The attacks followed less than three hours after chief minister Tarun Gogoi said his government would not go ahead with counter-insurgency operations despite threats from the NDFB (Songbijit faction). On Sunday , the outfit had lost two of its men during a joint operation by police and Army personnel inside the Chirang reserve forest near the Bhutan border. The security personnel had also seized a huge cache of arms and ammunition from the militants.
Flush out rebels, India tells Myanmar, Bhutan
One Country Has Assured Cooperation: Rajnath
India on Thursday asked Bhutan and Myanmar to help evict Indian militants, including the Bodo rebels who are believed to have bases there. Security forces scouring the area for NDFB (Songbijit) killers fear they might have slipped into Bhutan and Myanmar after the massacre of 76 adivasi villagers in Assam on Tuesday .
“One country has assured cooperation, and we are sure the other will also cooperate,“ said Union home minister Rajnath Singh, who is on a two-day visit here to assess the situation.
The leader of the Bodo group, I K Songbijit, is based in Kachin, Myanmar, and shares camps with the Paresh Baruah faction of Ulfa.
Shaken by the magnitude of the violence, the Centre has decided to change its stance towards militancy from a soft approach to a tough one. Singh made it clear the government will not bring the Songbijit faction to the peace process but act against it militarily. “I want to clarify that there will be no talks with such organizations but only action,“ Singh said before leaving for Delhi. “We do not want to talk to people who can hold a gun to a five-yearold girl's head and shoot her.“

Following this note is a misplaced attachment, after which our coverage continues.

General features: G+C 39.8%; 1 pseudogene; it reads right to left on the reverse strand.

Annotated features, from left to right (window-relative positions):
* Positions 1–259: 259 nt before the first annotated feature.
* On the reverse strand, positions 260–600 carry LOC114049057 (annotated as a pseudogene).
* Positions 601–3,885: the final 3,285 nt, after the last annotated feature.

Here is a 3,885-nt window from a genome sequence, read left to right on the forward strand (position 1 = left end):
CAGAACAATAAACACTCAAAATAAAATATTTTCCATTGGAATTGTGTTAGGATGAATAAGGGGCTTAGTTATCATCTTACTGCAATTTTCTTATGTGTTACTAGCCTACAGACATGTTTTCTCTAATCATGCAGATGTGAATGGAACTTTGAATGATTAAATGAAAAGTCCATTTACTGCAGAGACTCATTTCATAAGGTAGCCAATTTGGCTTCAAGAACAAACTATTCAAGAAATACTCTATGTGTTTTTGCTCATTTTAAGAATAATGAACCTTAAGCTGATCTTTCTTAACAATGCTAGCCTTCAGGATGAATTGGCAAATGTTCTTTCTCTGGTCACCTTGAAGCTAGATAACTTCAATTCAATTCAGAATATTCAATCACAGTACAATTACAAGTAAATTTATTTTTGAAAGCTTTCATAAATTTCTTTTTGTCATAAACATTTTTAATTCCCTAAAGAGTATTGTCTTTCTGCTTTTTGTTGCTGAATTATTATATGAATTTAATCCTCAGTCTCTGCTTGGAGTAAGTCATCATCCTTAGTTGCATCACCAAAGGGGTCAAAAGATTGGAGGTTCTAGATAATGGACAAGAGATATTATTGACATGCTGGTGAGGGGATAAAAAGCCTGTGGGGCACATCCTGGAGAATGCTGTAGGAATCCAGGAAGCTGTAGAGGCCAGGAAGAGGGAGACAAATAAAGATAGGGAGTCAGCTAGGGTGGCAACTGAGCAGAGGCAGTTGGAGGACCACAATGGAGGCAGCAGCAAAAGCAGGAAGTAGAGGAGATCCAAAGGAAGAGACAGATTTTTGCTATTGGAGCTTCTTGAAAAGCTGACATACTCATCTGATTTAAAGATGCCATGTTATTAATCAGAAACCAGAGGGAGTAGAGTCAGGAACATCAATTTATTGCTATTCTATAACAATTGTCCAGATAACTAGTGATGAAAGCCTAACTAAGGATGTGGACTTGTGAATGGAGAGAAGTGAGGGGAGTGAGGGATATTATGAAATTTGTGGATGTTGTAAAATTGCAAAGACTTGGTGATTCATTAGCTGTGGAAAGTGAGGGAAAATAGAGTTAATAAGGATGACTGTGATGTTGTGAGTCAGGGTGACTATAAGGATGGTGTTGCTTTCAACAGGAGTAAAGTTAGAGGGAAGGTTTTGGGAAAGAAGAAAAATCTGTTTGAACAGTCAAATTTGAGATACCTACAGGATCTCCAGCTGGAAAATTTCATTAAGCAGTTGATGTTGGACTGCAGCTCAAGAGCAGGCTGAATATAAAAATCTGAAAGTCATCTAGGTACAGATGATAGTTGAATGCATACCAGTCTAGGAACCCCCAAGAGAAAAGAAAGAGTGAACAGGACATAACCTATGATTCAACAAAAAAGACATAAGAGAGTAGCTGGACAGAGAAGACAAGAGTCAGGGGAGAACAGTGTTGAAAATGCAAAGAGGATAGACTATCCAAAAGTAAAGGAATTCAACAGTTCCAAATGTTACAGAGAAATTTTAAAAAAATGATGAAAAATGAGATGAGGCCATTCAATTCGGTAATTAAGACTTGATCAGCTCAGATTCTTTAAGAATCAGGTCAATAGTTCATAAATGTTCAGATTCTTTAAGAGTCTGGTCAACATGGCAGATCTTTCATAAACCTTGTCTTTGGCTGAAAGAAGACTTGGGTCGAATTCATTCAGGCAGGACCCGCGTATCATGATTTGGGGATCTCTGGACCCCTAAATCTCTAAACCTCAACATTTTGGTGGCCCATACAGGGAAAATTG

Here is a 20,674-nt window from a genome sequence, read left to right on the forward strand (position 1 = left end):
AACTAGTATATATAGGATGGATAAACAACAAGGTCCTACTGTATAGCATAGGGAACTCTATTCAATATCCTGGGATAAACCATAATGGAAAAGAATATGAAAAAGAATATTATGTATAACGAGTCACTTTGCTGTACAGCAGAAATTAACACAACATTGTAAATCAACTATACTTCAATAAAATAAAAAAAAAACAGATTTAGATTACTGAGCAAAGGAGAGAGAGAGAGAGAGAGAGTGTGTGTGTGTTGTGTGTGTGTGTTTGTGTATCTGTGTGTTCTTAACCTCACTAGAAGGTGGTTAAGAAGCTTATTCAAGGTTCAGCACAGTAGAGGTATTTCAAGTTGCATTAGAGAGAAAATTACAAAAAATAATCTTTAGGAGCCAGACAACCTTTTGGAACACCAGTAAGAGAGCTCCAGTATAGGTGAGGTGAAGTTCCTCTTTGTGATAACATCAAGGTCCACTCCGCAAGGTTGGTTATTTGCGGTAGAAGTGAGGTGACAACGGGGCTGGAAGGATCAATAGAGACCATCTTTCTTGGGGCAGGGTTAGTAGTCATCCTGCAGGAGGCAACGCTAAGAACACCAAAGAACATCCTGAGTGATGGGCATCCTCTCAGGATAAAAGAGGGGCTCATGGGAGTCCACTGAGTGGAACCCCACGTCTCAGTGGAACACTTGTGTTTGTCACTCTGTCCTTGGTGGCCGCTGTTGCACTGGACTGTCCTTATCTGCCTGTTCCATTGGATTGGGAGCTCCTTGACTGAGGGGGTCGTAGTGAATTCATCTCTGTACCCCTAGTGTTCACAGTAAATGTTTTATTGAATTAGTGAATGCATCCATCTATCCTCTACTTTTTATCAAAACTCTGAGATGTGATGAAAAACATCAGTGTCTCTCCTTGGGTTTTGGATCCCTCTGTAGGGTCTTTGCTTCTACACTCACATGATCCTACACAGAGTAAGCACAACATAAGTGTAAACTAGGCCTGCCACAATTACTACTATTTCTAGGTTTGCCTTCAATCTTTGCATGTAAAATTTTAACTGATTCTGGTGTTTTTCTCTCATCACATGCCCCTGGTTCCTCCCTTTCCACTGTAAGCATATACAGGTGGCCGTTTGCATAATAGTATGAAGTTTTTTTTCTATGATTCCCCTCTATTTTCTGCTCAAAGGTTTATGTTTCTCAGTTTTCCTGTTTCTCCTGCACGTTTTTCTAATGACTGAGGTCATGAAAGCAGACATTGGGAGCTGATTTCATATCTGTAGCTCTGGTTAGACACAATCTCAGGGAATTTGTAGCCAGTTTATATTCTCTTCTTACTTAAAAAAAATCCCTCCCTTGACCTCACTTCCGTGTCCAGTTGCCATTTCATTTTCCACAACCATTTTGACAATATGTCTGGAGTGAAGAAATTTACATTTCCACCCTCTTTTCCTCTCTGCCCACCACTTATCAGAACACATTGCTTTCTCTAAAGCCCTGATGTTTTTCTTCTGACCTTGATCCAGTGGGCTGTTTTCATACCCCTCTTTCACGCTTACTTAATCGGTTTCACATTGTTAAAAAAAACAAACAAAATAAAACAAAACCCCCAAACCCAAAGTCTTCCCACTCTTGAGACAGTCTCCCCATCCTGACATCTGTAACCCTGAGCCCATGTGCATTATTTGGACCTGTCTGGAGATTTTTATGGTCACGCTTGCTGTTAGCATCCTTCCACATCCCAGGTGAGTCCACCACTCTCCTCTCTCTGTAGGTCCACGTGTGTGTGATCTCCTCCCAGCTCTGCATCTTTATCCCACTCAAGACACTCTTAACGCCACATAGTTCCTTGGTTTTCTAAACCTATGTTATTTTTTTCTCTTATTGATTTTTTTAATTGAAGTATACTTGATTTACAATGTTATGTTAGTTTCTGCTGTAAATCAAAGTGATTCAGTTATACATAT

Singh said external affairs minister Sushma Sawaraj spoke to the premiers of Bhutan and Myanmar. “She called me and said she had spoken to the premier of Myanmar for action,“ he said.
Singh and his deputy Ki ren Rijiju have both been assessing the situation in Sonitpur and Kokrajhar since Wednesday. Union tribal affairs minister Jual Oram, who has come here with Singh, has been asked to extend his stay.
There were some reports of the torching of houses by Bodo and adivasi villagers on Thursday.
The pilot of the chopper carrying Singh and chief minister Tarun Gogoi from Biswanath Chariali to Kokrajhar had to go for an emergency landing at an IAF base in Tezpur after the copter developed a technical snag mid-air. Within a couple of hours, another helicopter was flown in from Guwahati.
Bodo militants may have escaped to foreign country
Security forces scouring for National Democratic Front of Bodoland (Songbijit) rebels fear they may have escaped to Bhutan and Myanmar. According to police, about 80 rebels carried out Tuesday's gruesome killings in Kokrajhar and Sonitpur districts. “Intelligence inputs suggest that the militants might have left behind their weapons to ensure a safe passage,“ a source said. “The NDFB had a base in Bhutan earlier, but they were driven out in 2003,“ said a senior Assam Police official. “The Bhutan government now says there are no Indian militants on its soil. We, however, have reports that militants do cross over when security forces step up measures against them.“ He said the NDFB-S's main base is in Myanmar.“It's easy for anyone to sneak into Arunachal Pradesh from Sonitpur district and then move to Myanmar through different routes. Some move from Arunachal to Nagaland,“ he said.